Welcome back to The Rundown, our daily breakdown on comic news stories we missed from the previous day. Have a link to share? Email our team at firstname.lastname@example.org.
– Paste Magazine straight up threw the down the gauntlets last week, criticizing the failure of the comics news industry to report on mega-selling titles like “Attack on Titan”, on brushing aside award-winning and bestselling graphic novel work (seriously, comics are winning MacArthur Genius Grants right now; nice work Ms. Bechdel), and doing whatever they can to pretend that Marvel and DC are the only dogs in town, including by reporting on questionable and inflated sales numbers. This also follows a fantastic essay by Chris Butcher about how the comics industry, as a whole, has basically gone out of its way to other and discredit essentially anything that hasn’t come from one of the mainstream superhero companies. (Actually, more shocking are how some other and discredit superhero characters, like Ms. Marvel, if they don’t fit a preconceived idea of what a comics character should be.) Shea Hennum elaborates on how books like Raina Telgemeier’s “Smile” and “Drama” can’t seem to stay on the shelves, while webcomics like “Homestuck” can get 600,000 views a day, but they don’t get nearly the amount of attention something like Black Knight (as below) will receive. The whole piece is a fascinating read, that I think ultimately challenges us to start broadening our comics reading spectrum.
– But for superhero fans, this November, Marvel launches “Black Knight” #1, written by Frank Tieri with art by Luca Pizzari. The All-New, All-Different (But Not Really) ongoing follows Dane Whitman, lost in Weirdworld and armed with the Ebony Blade and promises you’ll see “the Marvel Universe from a whole new angle.” Tieri talks about it with Newsarama.
– In Marvel movie news: it was a close shave, but it looks like Channing Tatum will still be playing Gambit.
– Speaking of Marvel, on Friday, Dan Slott took to Twitter to defend his boss on straight-washing Hercules in whatever new series they’re bringing him into. After basically throwing a fit that reminds me of Michael Keaton’s in Birdman, he says that the only way for more people to get representation isn’t by demanding it, but by buying the books of the people who might put more diverse characters in (at least that’s how I’m interpreting it?). Andrew Wheeler, of ComicsAlliance, took umbrage with that, and they got into a Twitter flame war. While melodramatic, both sides of raise interesting points about representation in mainstream superhero comics and the nature of the mainstream superhero business. Slott did apologize for his tone and poor word choice.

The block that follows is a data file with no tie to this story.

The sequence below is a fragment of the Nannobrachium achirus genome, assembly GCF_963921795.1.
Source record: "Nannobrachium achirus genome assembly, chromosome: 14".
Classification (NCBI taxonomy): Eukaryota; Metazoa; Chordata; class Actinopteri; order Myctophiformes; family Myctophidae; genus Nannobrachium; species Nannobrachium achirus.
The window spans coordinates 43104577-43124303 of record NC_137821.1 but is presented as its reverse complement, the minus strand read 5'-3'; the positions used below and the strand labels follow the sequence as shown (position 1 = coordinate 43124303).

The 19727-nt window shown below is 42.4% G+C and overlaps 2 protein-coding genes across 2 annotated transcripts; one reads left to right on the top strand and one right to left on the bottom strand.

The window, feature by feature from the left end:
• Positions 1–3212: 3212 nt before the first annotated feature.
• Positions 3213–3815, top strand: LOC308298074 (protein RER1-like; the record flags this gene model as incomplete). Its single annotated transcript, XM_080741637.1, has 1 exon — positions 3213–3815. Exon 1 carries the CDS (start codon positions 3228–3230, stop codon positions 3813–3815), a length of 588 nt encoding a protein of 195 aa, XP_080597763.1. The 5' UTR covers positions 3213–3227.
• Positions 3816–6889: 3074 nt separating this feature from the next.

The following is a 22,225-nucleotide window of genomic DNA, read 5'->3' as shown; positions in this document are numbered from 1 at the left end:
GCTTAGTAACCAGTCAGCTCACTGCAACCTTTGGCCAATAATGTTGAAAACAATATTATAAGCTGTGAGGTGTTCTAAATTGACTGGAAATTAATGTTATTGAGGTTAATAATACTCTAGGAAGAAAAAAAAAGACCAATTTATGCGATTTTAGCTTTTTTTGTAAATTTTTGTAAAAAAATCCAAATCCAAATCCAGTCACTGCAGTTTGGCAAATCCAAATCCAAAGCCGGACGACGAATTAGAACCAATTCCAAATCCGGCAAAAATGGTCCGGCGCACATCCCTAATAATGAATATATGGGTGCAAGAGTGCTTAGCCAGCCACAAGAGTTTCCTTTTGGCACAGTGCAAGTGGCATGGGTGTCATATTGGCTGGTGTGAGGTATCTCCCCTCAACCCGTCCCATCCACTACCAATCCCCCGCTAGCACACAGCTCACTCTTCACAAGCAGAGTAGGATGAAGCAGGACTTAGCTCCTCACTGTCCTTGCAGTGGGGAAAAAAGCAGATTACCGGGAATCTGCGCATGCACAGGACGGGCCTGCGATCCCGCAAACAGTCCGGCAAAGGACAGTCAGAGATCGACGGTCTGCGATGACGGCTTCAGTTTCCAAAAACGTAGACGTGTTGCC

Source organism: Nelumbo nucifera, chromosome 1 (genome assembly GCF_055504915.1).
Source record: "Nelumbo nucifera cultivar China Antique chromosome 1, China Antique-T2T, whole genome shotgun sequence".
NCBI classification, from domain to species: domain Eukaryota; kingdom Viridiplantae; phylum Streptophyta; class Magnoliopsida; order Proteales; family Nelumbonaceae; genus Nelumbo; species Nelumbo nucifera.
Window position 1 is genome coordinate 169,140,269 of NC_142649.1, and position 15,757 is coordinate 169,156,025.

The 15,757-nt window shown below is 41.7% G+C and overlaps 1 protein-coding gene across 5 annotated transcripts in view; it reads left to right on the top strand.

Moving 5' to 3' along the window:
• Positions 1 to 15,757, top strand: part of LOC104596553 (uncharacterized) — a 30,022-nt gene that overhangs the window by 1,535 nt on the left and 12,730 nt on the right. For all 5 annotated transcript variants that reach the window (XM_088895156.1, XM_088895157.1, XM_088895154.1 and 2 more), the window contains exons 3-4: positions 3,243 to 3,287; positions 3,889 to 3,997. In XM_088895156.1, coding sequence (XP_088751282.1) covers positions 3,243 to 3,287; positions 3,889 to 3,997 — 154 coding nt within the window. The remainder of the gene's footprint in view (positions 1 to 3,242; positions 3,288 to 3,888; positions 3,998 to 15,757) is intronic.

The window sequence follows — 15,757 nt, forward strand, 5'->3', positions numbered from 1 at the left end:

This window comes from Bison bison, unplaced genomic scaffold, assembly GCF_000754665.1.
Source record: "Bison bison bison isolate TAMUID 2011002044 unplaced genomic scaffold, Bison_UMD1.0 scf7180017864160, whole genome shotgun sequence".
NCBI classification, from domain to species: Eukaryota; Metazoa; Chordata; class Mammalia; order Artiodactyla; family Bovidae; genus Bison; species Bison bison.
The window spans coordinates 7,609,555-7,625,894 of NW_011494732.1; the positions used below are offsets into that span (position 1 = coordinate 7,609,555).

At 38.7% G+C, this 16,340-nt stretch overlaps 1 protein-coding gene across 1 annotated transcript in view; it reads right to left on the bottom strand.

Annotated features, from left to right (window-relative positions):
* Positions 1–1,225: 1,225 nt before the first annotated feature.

– Check out this preview for Craig Thompson’s newest book, “Space Dumplins”, coming this August from Graphix. It’s Thompson’s first all-ages title.
– R. Orion Martin at The Comics Journal rounds up a couple Chinese webcomics. Since China has some cray-strict publishing rules, many cartoonists resort to social media to get their stuff available. Martin also provides a bit of context about the strips.
– Recently, we at Multiversity Comics launched our MANGA CLUB! We kicked off the discussion this week with a conversation about “Jaco the Galactic Patrolman” (which you’re always welcome to participate in!). On Friday, we asked for our weekly reader poll, if your comics reading includes manga. Of all the participants, 22 of you (for 21% of the results) said that you have no interest in reading manga. And I’m choosing to interpret that as meaning your taste might lean more toward exploring European comics or webcomics or alternative/indie comics, instead of some desire to read exclusively superhero books. 19 of you,18% of the voters, said you’re currently keeping up with a few series, but mostly in the paperbacks. 17% of you admit to finishing a few manga series, but on the whole, Japanese comics are in the minority of what you read. (I admit I’m in this wheelhouse.) And 14% of you are interested in starting to explore the world of manga. If anyone has any books to recommend, make sure you note them in the comments below, yo! Also, editor emeritus, Matthew Meylikhov, created this handy of list of ten manga booksattackon that you might enjoy. Make sure you check back for our next Weekly Readers’ Poll!Continued below
– Finally, in Webcomics Worth Clicking: “Rutabaga: Adventure Chef” is a fast-paced and clever twist on the adventure story genre. Following Rutabaga as he gets into all sorts of antics in search of the greatest ingredients. Eric Colossal’s series features some dynamic artwork and great gags and is something you could easily share with younger peeps, if you wanted.